Depending on the torque curve, you might have an engine that is very powerful at say 8000 rpm, but has almost no power at 2000 rpm. In fact some engines are not designed to pull at all at 2000 rpm. They can idle down to 1500, but before engaging the clutch you have to rev the engine to 3000 and keep it there to prevent stalling and bucking. In motorcycles, 2000 rpm tends to be the lowest speed an engine will normally tolerate. But my Toyota Matrix is quite happy driving along at 1800 rpm, although if I want to accelerate, I need to shift down. But then, the Matrix also has "variable valve timing", which helps it run smoothly at lower rpm and still produce power at quite high rpm. As far as I know, most motorcycles have fixed valve timing, meaning their engines have to stick closer to their designed optimum speed, and except for Harley Davidsons, that optimum speed is usually higher than a typical car engine.

From what I can tell without seeing the graph, the BMW 6 has about the same torque from about 2000 to 9000 rpm. This is quite unusual, and it means that the engine can be loafing along in top gear at only 2000 rpm, yet accelerate hard without even downshifting. And having 6 cylinders, you would feel very little bucking or roughness even at 2000 rpm. All you would hear is a growl build up to a scream as the engine winds up to it's maximum speed of 9000 rpm, and the engine would appear to pull really hard all the way from say 80 kph to 360 kph without shifting gears. (assuming that it has enough power to go 360, which is unlikely as BMW probably would put a speed limiter on it, and you also have to consider wind resistance on an unstreamlined bike.)

I have some other numbers to give a better feel for this broad power band.

A 1977 Honda CBX, although also a 6 cylinder engine, would barely run at 2000 rpm. At 2000 rpm it made only 31 ft-lb, compared to the 96 ft-lb of the BMW 6. Then it went up to 61 at 7500 rpm. The first CBXs had 85 horsepower measured on a dyno; the later ones (like mine) were measured on the same dynamometer at 71 horsepower, down almost 14 horsepower. The peak horsepower came at 9000 rpm.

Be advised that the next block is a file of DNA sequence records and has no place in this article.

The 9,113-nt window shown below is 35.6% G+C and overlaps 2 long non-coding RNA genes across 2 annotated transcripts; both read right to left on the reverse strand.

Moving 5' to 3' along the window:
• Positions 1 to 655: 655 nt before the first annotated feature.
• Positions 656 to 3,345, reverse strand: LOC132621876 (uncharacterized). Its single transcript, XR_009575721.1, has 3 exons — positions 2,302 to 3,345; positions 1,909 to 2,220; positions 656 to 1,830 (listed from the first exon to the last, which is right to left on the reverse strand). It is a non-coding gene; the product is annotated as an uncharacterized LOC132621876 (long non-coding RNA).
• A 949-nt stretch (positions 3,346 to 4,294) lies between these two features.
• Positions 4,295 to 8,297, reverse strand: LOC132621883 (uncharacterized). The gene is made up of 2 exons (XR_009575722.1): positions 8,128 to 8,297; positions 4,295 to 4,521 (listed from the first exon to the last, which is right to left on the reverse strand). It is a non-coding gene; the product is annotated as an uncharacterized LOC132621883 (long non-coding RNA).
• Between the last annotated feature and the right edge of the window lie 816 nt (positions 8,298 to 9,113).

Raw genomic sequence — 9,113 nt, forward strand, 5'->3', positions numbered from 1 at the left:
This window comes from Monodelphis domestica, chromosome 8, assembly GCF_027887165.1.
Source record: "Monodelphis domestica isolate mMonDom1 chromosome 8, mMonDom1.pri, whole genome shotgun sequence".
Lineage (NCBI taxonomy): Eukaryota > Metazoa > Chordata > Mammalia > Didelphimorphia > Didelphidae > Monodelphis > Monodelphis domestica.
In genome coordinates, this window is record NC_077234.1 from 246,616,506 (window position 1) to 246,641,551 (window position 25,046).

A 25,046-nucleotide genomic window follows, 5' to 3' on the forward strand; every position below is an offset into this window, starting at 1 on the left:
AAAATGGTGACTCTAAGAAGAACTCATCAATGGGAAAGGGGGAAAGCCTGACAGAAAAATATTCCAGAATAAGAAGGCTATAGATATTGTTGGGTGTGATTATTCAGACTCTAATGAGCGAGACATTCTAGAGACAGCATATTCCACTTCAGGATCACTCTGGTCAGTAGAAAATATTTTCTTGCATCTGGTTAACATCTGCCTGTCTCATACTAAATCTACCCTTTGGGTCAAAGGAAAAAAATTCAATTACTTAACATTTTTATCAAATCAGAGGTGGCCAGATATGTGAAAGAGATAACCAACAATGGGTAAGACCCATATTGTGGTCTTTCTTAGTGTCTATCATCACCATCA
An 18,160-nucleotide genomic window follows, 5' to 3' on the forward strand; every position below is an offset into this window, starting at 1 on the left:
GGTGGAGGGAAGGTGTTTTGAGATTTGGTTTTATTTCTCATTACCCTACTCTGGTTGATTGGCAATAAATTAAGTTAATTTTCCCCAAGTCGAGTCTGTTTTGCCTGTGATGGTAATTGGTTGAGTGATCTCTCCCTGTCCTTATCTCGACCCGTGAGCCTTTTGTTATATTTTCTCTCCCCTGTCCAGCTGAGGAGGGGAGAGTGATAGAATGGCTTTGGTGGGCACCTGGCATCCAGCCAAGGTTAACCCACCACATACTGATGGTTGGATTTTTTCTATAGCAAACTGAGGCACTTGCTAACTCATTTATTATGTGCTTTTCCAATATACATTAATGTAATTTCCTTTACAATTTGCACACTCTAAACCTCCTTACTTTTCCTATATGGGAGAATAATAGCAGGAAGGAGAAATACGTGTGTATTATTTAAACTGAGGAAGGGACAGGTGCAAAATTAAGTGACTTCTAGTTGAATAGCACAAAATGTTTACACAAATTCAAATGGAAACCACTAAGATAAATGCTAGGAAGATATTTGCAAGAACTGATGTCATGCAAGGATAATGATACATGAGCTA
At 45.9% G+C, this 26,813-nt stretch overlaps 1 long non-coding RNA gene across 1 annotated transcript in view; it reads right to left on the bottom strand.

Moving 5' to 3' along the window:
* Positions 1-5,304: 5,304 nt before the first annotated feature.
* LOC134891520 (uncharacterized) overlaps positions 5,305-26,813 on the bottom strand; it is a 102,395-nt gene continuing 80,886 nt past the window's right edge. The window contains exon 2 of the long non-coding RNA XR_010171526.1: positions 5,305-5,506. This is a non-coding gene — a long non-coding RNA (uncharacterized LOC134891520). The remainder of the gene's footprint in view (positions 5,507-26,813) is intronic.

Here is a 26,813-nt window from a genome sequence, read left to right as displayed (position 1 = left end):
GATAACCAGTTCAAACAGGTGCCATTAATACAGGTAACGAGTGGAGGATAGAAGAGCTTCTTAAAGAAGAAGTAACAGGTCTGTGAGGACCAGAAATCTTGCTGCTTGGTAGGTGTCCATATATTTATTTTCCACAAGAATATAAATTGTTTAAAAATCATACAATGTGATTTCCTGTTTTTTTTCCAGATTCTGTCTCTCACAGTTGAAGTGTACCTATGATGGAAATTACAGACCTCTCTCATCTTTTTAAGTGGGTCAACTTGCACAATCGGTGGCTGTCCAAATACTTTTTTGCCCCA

My 1993 BMW K1100LT 4 Cyl was not measured at 2000 rpm. The lowest speed it could pull cleanly was 3000 rpm, and at that speed it only made 49 ft-lb. It was likely producing 90 Hp @ 7750 rpm.

Harley Davidsons are an unusual case. Of course there are a lot of different models, so I'm going to just take one I found on the internet, claimed to be stock, but I don't know which model it is. The Harley Davidson is designed to produce a high torque number for advertising purposes. The engine is tuned to run best at 2000 rpm. At that speed it produces an amazing 65 ft-lb. of torque. Unfortunately it is downhill from there as you pick up speed, and the maximum horsepower is only 42 Hp at 5000 rpm. The Harley Davidson's two cylinder design is a little rough at 2000 rpm, but it feels right, but any lower and it starts to feel wrong. To me it feels wrong even at 2000, but then I'm just used to revving motorcycle engines higher. The first time I drove a Harley on a highway, I was quite happily riding along in third gear thinking the engine sounded good, but I had two more gears to go. And, just remember, the BMW 6 produces a lot more torque, 96 ft-lb compared to the Harley's 65 at the same 2000 rpm, but instead of dropping off, the BMW 6 continues to produce the same torque more or less until 9000 rpm.